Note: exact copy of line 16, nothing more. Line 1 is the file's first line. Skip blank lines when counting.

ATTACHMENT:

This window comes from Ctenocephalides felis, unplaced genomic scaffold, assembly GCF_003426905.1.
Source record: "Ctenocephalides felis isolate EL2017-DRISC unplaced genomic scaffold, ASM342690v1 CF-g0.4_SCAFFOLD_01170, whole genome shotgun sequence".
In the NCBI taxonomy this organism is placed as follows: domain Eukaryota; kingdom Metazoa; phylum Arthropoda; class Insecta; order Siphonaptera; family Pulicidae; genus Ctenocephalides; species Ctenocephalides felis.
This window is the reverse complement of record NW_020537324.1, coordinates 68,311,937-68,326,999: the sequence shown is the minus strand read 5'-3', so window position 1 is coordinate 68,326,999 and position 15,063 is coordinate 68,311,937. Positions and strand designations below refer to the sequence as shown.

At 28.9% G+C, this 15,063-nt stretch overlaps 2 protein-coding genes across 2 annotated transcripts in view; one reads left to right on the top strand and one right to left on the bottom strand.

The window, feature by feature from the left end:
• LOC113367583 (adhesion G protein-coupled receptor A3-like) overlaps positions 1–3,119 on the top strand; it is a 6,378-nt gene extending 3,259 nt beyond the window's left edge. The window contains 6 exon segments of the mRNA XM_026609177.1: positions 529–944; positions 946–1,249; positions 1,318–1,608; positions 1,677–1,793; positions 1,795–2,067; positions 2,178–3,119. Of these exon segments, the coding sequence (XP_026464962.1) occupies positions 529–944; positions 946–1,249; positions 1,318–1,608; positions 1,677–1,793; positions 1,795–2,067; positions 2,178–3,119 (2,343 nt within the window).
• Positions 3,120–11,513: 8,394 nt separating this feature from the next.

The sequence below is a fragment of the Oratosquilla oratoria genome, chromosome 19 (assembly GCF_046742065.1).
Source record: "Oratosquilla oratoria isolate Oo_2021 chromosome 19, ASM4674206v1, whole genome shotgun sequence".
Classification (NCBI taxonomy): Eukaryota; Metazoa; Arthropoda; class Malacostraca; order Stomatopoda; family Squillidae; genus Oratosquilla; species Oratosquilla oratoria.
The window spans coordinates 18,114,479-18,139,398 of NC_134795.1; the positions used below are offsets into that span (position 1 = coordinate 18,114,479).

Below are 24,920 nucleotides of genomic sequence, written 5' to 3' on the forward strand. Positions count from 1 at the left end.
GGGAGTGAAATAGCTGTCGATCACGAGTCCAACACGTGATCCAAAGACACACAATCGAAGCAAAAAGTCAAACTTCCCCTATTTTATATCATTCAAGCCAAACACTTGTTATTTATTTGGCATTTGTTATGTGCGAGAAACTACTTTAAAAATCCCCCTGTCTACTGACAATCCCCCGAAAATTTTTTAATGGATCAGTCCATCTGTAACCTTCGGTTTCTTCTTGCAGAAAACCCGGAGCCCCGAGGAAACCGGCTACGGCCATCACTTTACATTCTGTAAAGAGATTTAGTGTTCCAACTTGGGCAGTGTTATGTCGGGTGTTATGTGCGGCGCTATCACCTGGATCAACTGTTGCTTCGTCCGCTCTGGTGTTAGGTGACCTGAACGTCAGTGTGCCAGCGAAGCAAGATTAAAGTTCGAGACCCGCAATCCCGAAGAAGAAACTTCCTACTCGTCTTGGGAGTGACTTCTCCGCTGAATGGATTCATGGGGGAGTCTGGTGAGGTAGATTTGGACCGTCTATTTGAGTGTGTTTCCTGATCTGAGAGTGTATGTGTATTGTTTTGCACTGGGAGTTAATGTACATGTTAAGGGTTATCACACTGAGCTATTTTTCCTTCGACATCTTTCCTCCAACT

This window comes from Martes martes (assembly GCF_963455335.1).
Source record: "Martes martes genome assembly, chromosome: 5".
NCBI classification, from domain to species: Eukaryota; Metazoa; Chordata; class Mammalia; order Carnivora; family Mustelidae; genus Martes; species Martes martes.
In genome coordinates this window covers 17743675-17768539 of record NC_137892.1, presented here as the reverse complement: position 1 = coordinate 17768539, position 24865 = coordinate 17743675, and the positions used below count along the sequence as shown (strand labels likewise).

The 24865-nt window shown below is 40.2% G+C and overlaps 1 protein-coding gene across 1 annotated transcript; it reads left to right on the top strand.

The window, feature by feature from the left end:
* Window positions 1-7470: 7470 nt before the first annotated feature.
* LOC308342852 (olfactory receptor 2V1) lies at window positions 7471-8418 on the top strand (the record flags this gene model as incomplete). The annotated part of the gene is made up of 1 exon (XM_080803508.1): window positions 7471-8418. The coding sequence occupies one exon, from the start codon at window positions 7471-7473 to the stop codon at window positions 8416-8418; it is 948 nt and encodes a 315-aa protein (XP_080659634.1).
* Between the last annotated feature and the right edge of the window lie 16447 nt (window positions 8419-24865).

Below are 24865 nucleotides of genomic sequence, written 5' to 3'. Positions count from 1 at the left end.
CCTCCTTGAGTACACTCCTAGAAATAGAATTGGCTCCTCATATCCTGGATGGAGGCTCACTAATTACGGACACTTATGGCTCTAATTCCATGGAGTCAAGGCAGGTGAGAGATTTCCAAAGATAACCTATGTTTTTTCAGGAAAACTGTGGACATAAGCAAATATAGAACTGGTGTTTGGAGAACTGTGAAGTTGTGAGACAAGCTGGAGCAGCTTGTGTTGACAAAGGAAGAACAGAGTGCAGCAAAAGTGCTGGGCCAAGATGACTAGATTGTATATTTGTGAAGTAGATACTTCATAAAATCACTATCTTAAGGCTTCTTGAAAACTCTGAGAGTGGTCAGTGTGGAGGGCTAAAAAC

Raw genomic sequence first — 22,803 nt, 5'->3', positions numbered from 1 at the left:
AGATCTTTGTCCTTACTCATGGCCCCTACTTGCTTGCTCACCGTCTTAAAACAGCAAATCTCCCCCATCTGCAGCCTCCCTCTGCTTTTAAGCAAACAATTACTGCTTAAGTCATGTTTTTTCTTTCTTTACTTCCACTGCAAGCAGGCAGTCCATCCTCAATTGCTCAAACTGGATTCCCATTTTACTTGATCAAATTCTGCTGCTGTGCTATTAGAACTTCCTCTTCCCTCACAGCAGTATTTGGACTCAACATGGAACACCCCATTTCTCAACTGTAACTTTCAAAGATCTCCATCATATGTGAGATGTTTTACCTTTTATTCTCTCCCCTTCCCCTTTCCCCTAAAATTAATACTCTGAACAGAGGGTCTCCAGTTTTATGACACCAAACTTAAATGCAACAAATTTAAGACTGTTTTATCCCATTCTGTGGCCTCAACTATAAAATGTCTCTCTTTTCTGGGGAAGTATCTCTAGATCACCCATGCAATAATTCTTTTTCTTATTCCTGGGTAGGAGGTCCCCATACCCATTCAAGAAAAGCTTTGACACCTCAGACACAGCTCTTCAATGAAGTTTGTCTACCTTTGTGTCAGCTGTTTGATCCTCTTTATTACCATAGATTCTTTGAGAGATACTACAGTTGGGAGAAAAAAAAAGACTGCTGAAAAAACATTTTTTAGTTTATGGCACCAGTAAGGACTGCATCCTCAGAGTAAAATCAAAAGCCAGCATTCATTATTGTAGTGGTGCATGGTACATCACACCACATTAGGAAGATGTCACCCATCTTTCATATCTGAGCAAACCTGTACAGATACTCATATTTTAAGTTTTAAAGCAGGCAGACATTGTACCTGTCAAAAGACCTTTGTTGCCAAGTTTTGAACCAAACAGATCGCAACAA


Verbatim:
Source record: "Martes martes genome assembly, chromosome: 5".